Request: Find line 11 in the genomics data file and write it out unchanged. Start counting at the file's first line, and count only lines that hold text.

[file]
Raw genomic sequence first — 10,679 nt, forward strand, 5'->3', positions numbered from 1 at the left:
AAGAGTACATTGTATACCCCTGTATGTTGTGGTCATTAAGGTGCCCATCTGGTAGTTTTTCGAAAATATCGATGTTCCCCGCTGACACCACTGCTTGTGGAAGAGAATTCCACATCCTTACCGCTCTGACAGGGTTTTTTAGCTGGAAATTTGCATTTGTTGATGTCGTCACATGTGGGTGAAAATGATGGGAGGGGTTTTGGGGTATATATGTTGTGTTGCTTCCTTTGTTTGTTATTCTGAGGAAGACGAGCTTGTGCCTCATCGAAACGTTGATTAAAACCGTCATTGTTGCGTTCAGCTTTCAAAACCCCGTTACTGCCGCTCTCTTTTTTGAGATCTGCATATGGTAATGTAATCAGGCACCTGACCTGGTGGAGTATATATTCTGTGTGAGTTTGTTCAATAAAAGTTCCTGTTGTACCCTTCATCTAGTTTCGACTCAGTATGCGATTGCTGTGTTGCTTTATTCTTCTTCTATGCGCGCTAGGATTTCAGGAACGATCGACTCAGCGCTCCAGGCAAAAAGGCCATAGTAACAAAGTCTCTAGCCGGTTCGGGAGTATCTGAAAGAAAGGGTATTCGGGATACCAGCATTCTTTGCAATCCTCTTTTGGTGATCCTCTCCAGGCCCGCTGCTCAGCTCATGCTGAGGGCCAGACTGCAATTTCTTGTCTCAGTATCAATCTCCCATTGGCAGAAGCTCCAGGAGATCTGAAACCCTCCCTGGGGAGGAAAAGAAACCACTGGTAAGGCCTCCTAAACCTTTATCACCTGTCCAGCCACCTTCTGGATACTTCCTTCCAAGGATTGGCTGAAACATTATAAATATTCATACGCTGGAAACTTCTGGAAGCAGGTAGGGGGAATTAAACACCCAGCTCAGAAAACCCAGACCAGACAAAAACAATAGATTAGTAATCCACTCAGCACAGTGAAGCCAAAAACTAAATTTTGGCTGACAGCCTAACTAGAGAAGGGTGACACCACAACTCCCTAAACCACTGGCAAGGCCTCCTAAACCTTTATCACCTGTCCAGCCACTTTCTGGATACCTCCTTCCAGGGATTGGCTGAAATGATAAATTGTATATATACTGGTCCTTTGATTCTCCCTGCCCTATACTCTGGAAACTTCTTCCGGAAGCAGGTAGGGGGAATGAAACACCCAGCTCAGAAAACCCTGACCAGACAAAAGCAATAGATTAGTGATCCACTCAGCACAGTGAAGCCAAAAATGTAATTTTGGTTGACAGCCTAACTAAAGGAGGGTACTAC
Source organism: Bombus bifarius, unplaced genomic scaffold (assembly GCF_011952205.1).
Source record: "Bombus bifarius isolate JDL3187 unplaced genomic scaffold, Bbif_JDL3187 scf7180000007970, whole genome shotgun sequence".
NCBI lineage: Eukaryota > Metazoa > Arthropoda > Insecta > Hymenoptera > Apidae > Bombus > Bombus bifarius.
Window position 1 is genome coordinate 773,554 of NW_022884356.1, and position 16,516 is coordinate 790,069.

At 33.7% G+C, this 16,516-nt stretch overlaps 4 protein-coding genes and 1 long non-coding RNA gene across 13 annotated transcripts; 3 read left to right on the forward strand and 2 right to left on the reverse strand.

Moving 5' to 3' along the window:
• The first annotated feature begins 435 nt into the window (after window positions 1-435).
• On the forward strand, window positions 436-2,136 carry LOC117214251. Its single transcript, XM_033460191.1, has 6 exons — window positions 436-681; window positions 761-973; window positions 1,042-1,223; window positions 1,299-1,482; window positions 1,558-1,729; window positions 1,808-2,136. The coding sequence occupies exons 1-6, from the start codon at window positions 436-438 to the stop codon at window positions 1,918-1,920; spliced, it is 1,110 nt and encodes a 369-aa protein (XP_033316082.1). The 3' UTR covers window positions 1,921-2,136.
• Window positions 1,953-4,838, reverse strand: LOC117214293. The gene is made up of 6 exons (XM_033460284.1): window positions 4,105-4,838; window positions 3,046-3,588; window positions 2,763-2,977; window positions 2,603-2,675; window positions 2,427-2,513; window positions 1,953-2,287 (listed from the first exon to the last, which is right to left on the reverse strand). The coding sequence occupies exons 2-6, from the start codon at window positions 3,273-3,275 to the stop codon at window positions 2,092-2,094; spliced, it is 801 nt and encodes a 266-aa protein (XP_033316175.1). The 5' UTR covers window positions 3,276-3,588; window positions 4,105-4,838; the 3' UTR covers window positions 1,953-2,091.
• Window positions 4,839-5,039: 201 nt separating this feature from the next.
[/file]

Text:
• Window positions 1,953-4,838, reverse strand: LOC117214293. The gene is made up of 6 exons (XM_033460284.1): window positions 4,105-4,838; window positions 3,046-3,588; window positions 2,763-2,977; window positions 2,603-2,675; window positions 2,427-2,513; window positions 1,953-2,287 (listed from the first exon to the last, which is right to left on the reverse strand). The coding sequence occupies exons 2-6, from the start codon at window positions 3,273-3,275 to the stop codon at window positions 2,092-2,094; spliced, it is 801 nt and encodes a 266-aa protein (XP_033316175.1). The 5' UTR covers window positions 3,276-3,588; window positions 4,105-4,838; the 3' UTR covers window positions 1,953-2,091.